As for recruiting, some of the larger schools, having had to face its many toxic effects for so long, are usually in the forefront of efforts to control its excesses and to reduce the procession of marginal students onto the athletic rosters of America. (That they don't always succeed is evident enough without going into the ramifications.) It was, coincidentally and ironically, the big schools that pushed for the amendment in Atlanta that would have raised Division I's academic requirements of incoming freshmen to a minimum 2.25 grade average. At present the only standard is a 2.0 average. The amendment did not carry.
•"Subdivision will be the death of the I-AA schools. Reclassification will make them second-class citizens, and they will suffer accordingly in recruiting and support."
Nonsense. If Divisions II and III do not rail over classification and do not have heavy attrition rates, why should I-AA? Except at convention time, classification seldom gets a discouraging word, and serves not to point up inferiorities but to keep priorities in order. Below the very top level, divisions tend to run together, anyway.
In truth, most teams that will make up Division I-AA already have been grouped by sterner qualifiers than Roman numerals. The differences are obvious. No recruiter with a lick of sense would try to convince a youngster that playing at, say, Boise State, is the same as playing at Michigan State. By the same token, there are two immediate advantages to participating in I-AA. Less pressure for the Boise State Joneses to live up to the Michigan State Joneses, for one. And two, a playoff similar to that in Divisions II and III has been formulated to provide a I-AA national championship and a $750,000 television payoff (coming from the Division I package recently signed with ABC). Under the old structure, most I-AA schools could expect never to see the inside of a bowl or the figures on a television check. I-AA schools also would be guaranteed regular-season telecasts.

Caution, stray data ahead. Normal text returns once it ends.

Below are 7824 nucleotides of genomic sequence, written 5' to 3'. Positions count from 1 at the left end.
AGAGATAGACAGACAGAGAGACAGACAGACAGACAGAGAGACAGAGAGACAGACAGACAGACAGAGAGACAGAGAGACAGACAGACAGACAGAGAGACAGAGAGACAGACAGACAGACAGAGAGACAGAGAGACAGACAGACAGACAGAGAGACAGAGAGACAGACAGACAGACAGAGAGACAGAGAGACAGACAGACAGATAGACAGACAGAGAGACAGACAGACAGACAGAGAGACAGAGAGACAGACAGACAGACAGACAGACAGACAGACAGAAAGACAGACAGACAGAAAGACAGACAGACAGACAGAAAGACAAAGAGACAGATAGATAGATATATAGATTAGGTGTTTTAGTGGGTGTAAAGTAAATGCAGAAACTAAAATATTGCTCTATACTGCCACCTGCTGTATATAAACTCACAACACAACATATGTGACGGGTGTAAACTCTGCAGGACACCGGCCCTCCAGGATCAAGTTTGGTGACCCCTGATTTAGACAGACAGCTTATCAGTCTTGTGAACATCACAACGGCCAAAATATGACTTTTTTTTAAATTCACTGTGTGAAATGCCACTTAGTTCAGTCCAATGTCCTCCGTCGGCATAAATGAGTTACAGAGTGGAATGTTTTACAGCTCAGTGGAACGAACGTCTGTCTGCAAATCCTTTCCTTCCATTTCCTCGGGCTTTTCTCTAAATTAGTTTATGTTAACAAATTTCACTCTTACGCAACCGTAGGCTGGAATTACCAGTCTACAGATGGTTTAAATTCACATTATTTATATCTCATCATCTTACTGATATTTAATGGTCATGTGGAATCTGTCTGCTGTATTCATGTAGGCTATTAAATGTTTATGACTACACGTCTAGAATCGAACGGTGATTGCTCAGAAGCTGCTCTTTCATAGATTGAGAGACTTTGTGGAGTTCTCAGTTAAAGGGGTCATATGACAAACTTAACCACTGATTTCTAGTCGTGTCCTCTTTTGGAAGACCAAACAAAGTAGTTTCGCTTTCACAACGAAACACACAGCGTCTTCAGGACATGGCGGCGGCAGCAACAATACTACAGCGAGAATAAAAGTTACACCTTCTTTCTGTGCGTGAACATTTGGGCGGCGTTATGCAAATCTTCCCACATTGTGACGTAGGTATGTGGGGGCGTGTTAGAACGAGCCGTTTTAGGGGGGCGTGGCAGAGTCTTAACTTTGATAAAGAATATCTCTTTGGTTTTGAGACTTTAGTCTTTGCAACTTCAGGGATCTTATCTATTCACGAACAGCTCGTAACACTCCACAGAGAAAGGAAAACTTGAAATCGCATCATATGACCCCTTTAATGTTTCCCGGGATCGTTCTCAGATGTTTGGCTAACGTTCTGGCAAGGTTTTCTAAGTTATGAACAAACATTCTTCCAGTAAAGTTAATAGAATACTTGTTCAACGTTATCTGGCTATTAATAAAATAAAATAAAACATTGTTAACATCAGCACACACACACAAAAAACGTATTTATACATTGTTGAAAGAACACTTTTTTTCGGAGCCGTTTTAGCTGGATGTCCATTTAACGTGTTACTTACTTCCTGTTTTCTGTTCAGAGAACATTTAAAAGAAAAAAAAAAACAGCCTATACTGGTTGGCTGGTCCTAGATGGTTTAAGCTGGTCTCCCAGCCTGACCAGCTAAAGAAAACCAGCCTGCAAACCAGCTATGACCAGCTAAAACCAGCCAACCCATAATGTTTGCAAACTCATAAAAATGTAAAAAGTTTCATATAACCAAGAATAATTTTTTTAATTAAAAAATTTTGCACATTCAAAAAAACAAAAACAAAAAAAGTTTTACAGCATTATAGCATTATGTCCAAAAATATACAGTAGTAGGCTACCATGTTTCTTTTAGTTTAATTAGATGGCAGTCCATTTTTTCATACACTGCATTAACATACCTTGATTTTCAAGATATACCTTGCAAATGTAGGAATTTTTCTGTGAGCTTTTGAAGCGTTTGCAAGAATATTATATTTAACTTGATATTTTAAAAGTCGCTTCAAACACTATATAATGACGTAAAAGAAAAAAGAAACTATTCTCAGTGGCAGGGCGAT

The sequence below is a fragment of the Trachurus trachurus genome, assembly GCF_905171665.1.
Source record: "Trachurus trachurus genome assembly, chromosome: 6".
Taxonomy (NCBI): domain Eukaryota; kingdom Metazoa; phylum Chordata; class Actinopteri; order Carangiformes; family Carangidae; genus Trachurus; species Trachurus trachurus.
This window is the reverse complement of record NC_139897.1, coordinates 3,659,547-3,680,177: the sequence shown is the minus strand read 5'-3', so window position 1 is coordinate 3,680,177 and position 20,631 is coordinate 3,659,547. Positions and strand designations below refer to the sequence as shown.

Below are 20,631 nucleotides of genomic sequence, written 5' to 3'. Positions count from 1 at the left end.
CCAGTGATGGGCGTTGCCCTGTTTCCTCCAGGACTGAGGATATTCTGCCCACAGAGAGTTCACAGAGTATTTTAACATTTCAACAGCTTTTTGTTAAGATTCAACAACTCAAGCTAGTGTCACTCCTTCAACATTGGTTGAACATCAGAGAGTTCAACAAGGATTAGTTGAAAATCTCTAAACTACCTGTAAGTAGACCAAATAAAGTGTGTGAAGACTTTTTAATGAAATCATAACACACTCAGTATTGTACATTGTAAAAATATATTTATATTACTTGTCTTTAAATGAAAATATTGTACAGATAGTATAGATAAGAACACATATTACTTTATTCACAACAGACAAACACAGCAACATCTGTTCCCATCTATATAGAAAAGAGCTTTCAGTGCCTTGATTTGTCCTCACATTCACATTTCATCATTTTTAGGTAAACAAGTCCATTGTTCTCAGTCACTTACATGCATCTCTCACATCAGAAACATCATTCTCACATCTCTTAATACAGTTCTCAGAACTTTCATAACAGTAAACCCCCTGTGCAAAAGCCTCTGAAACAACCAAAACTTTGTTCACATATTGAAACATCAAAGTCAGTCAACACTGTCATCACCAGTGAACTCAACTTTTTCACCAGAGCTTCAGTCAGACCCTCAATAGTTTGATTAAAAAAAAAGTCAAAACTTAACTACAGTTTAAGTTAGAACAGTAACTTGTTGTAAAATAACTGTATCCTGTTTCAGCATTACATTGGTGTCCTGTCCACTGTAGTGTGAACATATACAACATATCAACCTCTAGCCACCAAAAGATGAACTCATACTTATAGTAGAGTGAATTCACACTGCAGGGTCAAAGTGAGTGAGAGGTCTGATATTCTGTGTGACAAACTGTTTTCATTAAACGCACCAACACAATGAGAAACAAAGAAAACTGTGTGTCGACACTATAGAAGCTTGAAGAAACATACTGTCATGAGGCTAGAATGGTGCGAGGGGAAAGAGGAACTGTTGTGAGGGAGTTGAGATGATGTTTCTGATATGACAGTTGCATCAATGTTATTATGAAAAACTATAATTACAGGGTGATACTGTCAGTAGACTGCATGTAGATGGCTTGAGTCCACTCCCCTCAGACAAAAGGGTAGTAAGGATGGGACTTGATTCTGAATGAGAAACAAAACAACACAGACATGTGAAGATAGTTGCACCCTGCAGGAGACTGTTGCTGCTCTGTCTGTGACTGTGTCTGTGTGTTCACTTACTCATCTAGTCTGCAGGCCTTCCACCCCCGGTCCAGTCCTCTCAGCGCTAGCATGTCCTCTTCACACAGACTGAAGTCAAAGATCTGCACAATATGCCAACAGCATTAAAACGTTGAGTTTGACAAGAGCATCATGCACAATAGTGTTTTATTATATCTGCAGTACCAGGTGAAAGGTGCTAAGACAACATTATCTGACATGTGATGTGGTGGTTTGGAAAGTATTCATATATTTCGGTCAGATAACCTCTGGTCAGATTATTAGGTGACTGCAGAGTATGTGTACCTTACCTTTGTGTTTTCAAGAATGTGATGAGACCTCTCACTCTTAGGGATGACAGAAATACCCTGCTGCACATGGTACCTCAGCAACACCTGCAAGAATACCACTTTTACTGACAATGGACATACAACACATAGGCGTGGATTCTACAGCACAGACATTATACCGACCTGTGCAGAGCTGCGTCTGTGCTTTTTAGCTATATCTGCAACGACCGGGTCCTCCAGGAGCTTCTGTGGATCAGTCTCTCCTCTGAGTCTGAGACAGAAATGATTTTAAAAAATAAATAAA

•"The division will be top-heavy; 104 are eligible for I-A, only 40 would be left for I-AA."
Not likely. Being eligible docs not necessarily mean a school will opt for I-A status. Within a 60-day period, all Division I schools have to declare the division they prefer. They will then have three years to meet the requirements. Originally, the breakdown figured to be 79 in I-A (the seven major conferences and top independents) and 65 in I-AA. The so-called Ivy League amendment, allowing eligibility in I-A for schools fielding teams in 12 intercollegiate sports, put an additional 25 on the roll. It is not likely, however, that in the privacy of their own environments, weighing the alternatives, more than a few of those will opt for I-A.
•"Once the lines are drawn, upward mobility—the desire to climb from I-AA to I-A—will be impossible to realize."
"Not easy" would be a better description. The bugaboo is scheduling. Schedules are sometimes made up 10 to 15 years in advance; having met all the other criteria, a school wanting to make six or seven matches a year with I-A schools might have to wait a very long time. Those already close to the schedule requirement—Utah State, Temple, Murphy's own San Jose State—would have no trouble.
•"Some conferences will have to shut down because half their teams will go one way, half the other."
Possibly. For three or four leagues there will be a dilemma. If San Jose State and Long Beach State of the Pacific Coast Athletic Association and Tulsa and New Mexico State of the Missouri Valley opt for I-A, as they likely will, those conferences will face realignment problems. That's nothing new, of course. Losing members is not always tantamount to disaster, and leagues are seldom held sacred by schools who want to get out. They usually don't stand on ceremony—they just get out. The Southern Conference has been playing musical chairs for years. Recent defectors include East Carolina, West Virginia, Richmond and William and Mary. Arizona and Arizona State have recently left the WAC for the Pac-10, as it will soon be called. Reclassification had nothing to do with it.
Why did such controversial legislation pass this time when it could not before? Partly because NCAA President J. Neils Thompson of Texas, whose council drew up the plan, took a year to work in all the angles that would get the football vote and, at the same time, figured a way to placate Division I basketball schools, like NCAA champion Marquette, that did not play football but faced expulsion under the old formula. I-A and I-AA apply only to football; basketball schools in Division I remain in I.
But mainly, the amendment passed because its time had come. On the day of the vote another move—to allow schools to dress their teams in "traveling jackets" if they so desire—was voted down by the full Division I membership. Smaller schools didn't want the expense.
Which is ironic. Under existing allowable expenses, it is perfectly all right for a big-budget school to spend $10,000 traveling back and forth across the country to land a star halfback, as one bragged it had done a couple of years ago. The immediate absurdity is this: the school spent all that money to get the boy on campus but could not buy him a $100 traveling jacket. Even if he promised to give it back.
And that is why the division was necessary.